Clinical

Brain Changes During Adolescent Sleep Lead to Complex Thinking Ability

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A new study conducted by monitoring the brain waves of sleeping adolescents has found that changes occur in the brain as it prunes away neuronal connections and makes the major transition from childhood to adulthood.

“We’ve provided the first long-term, longitudinal description of developmental changes that take place in the brains of youngsters as they sleep,” said Irwin Feinberg, professor emeritus of psychiatry and behavioral sciences and director of the UC Davis Sleep Laboratory. “Our outcome confirms that the brain goes through a remarkable amount of reorganization during puberty that is necessary for complex thinking.”

The research, published in the February 15 issue of the American Journal of Physiology: Regulatory, Integrative and Comparative Physiology, also confirms that electroencephalography, or EEG, is a powerful tool for tracking brain changes during different phases of life, and that it could potentially be used to help diagnose age-related mental illnesses.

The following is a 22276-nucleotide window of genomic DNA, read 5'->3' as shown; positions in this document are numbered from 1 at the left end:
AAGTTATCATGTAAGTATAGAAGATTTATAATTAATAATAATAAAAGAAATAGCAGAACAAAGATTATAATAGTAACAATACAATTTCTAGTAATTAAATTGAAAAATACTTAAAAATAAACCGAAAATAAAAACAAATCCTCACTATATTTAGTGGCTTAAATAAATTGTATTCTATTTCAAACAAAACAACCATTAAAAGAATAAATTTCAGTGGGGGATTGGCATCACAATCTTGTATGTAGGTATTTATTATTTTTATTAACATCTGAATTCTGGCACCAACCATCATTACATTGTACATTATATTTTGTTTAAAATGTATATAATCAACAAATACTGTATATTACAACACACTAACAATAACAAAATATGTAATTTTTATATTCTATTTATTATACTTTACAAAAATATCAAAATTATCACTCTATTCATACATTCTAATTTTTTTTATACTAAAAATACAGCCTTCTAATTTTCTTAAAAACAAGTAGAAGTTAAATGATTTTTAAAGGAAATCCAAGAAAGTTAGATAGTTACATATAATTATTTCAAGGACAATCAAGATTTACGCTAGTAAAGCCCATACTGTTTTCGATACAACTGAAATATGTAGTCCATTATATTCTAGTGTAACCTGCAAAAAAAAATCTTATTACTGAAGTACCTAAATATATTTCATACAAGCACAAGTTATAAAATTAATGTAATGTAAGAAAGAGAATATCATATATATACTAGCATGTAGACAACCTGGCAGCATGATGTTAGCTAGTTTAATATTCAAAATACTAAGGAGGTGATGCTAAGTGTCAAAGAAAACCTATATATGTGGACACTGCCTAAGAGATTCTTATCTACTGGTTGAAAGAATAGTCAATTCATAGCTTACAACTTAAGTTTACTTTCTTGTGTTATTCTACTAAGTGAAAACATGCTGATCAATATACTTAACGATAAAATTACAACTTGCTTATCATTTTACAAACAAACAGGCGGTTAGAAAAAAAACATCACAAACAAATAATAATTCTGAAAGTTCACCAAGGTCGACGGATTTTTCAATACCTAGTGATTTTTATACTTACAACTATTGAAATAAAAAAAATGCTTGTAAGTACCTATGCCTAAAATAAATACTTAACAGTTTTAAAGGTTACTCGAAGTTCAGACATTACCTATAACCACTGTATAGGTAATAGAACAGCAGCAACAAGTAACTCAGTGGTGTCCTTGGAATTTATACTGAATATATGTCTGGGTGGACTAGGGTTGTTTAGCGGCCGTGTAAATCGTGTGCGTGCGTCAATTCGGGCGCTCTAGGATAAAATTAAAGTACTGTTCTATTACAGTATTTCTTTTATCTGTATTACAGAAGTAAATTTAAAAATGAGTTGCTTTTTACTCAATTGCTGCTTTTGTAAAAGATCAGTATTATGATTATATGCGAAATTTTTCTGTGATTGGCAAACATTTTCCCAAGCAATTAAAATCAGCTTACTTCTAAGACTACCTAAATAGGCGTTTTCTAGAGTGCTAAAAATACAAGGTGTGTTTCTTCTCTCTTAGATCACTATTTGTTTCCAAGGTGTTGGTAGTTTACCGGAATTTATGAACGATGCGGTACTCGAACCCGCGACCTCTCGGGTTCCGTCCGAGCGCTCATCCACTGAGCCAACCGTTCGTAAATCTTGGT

For the current study, Feinberg and his research team monitored 28 healthy, sleeping children between the ages of 6 and 10 for two nights every six months. The new findings show that synaptic density in the cerebral cortex reaches its peak at age 8 and then begins a slow decline. The recent findings also confirm that the period of greatest and most accelerated decline occurs between the ages of 12 and 16-1/2 years, at which point the drop markedly slows.

“Discovering that such extensive neuronal remodeling occurs within this 4-1/2 year timeframe during late [childhood] and the early teen years confirms our view that the sleep EEG indexes a crucial aspect of the timing of brain development,” said Feinberg.